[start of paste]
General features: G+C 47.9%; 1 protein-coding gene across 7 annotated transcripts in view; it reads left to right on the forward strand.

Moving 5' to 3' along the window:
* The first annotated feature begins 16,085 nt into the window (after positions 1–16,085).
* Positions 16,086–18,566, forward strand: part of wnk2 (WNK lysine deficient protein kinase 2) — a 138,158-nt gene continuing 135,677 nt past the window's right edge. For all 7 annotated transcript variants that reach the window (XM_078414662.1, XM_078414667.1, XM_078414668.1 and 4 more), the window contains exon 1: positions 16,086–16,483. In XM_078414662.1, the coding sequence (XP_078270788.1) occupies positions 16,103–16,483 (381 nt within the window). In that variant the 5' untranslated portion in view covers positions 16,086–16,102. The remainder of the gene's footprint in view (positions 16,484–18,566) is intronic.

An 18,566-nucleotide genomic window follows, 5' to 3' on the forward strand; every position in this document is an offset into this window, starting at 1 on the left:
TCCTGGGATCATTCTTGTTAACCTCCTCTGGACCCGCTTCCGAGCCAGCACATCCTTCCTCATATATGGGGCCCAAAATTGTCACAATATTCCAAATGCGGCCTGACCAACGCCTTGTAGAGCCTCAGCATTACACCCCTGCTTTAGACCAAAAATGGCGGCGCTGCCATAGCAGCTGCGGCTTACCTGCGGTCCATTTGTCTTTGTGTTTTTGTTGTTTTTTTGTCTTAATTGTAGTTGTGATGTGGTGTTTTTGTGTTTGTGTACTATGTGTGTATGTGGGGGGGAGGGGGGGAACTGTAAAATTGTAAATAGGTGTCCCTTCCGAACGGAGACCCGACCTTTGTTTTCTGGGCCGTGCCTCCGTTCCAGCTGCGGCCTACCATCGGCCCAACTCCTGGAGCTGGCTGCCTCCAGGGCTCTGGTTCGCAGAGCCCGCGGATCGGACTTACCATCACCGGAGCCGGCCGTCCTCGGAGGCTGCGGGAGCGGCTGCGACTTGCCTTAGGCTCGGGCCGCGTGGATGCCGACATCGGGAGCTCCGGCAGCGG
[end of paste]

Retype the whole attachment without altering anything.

General features: G+C 47.9%; 1 protein-coding gene across 7 annotated transcripts in view; it reads left to right on the forward strand.

Moving 5' to 3' along the window:
* The first annotated feature begins 16,085 nt into the window (after positions 1–16,085).
* Positions 16,086–18,566, forward strand: part of wnk2 (WNK lysine deficient protein kinase 2) — a 138,158-nt gene continuing 135,677 nt past the window's right edge. For all 7 annotated transcript variants that reach the window (XM_078414662.1, XM_078414667.1, XM_078414668.1 and 4 more), the window contains exon 1: positions 16,086–16,483. In XM_078414662.1, the coding sequence (XP_078270788.1) occupies positions 16,103–16,483 (381 nt within the window). In that variant the 5' untranslated portion in view covers positions 16,086–16,102. The remainder of the gene's footprint in view (positions 16,484–18,566) is intronic.

An 18,566-nucleotide genomic window follows, 5' to 3' on the forward strand; every position in this document is an offset into this window, starting at 1 on the left:
TCCTGGGATCATTCTTGTTAACCTCCTCTGGACCCGCTTCCGAGCCAGCACATCCTTCCTCATATATGGGGCCCAAAATTGTCACAATATTCCAAATGCGGCCTGACCAACGCCTTGTAGAGCCTCAGCATTACACCCCTGCTTTAGACCAAAAATGGCGGCGCTGCCATAGCAGCTGCGGCTTACCTGCGGTCCATTTGTCTTTGTGTTTTTGTTGTTTTTTTGTCTTAATTGTAGTTGTGATGTGGTGTTTTTGTGTTTGTGTACTATGTGTGTATGTGGGGGGGAGGGGGGGAACTGTAAAATTGTAAATAGGTGTCCCTTCCGAACGGAGACCCGACCTTTGTTTTCTGGGCCGTGCCTCCGTTCCAGCTGCGGCCTACCATCGGCCCAACTCCTGGAGCTGGCTGCCTCCAGGGCTCTGGTTCGCAGAGCCCGCGGATCGGACTTACCATCACCGGAGCCGGCCGTCCTCGGAGGCTGCGGGAGCGGCTGCGACTTGCCTTAGGCTCGGGCCGCGTGGATGCCGACATCGGGAGCTCCGGCAGCGG